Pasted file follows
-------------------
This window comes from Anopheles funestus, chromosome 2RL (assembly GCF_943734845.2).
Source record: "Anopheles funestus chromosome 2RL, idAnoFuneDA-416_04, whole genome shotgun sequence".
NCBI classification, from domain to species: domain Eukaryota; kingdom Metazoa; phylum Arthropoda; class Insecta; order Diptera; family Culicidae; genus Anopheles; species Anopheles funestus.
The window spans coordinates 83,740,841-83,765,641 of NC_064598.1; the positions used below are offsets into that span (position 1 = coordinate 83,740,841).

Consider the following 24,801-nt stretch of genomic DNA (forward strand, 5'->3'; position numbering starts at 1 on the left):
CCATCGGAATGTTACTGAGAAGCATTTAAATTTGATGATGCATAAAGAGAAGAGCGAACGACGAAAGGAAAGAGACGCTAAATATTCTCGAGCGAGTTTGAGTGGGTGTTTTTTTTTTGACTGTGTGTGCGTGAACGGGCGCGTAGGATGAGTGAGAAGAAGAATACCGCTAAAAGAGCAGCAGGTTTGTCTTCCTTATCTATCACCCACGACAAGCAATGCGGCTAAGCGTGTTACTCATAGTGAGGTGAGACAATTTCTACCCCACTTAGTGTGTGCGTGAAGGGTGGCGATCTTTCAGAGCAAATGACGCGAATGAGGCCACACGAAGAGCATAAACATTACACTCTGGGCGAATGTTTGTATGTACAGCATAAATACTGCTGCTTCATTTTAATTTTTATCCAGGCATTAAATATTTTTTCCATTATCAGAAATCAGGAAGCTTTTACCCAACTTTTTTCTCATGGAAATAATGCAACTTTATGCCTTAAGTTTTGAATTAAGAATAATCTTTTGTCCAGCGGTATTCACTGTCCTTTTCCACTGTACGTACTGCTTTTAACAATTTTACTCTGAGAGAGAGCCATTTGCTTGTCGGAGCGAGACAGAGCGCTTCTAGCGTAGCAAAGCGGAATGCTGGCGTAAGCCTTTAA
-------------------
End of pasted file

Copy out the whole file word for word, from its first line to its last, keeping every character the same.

This window comes from Anopheles funestus, chromosome 2RL (assembly GCF_943734845.2).
Source record: "Anopheles funestus chromosome 2RL, idAnoFuneDA-416_04, whole genome shotgun sequence".
NCBI classification, from domain to species: domain Eukaryota; kingdom Metazoa; phylum Arthropoda; class Insecta; order Diptera; family Culicidae; genus Anopheles; species Anopheles funestus.
The window spans coordinates 83,740,841-83,765,641 of NC_064598.1; the positions used below are offsets into that span (position 1 = coordinate 83,740,841).

Consider the following 24,801-nt stretch of genomic DNA (forward strand, 5'->3'; position numbering starts at 1 on the left):
CCATCGGAATGTTACTGAGAAGCATTTAAATTTGATGATGCATAAAGAGAAGAGCGAACGACGAAAGGAAAGAGACGCTAAATATTCTCGAGCGAGTTTGAGTGGGTGTTTTTTTTTTGACTGTGTGTGCGTGAACGGGCGCGTAGGATGAGTGAGAAGAAGAATACCGCTAAAAGAGCAGCAGGTTTGTCTTCCTTATCTATCACCCACGACAAGCAATGCGGCTAAGCGTGTTACTCATAGTGAGGTGAGACAATTTCTACCCCACTTAGTGTGTGCGTGAAGGGTGGCGATCTTTCAGAGCAAATGACGCGAATGAGGCCACACGAAGAGCATAAACATTACACTCTGGGCGAATGTTTGTATGTACAGCATAAATACTGCTGCTTCATTTTAATTTTTATCCAGGCATTAAATATTTTTTCCATTATCAGAAATCAGGAAGCTTTTACCCAACTTTTTTCTCATGGAAATAATGCAACTTTATGCCTTAAGTTTTGAATTAAGAATAATCTTTTGTCCAGCGGTATTCACTGTCCTTTTCCACTGTACGTACTGCTTTTAACAATTTTACTCTGAGAGAGAGCCATTTGCTTGTCGGAGCGAGACAGAGCGCTTCTAGCGTAGCAAAGCGGAATGCTGGCGTAAGCCTTTAA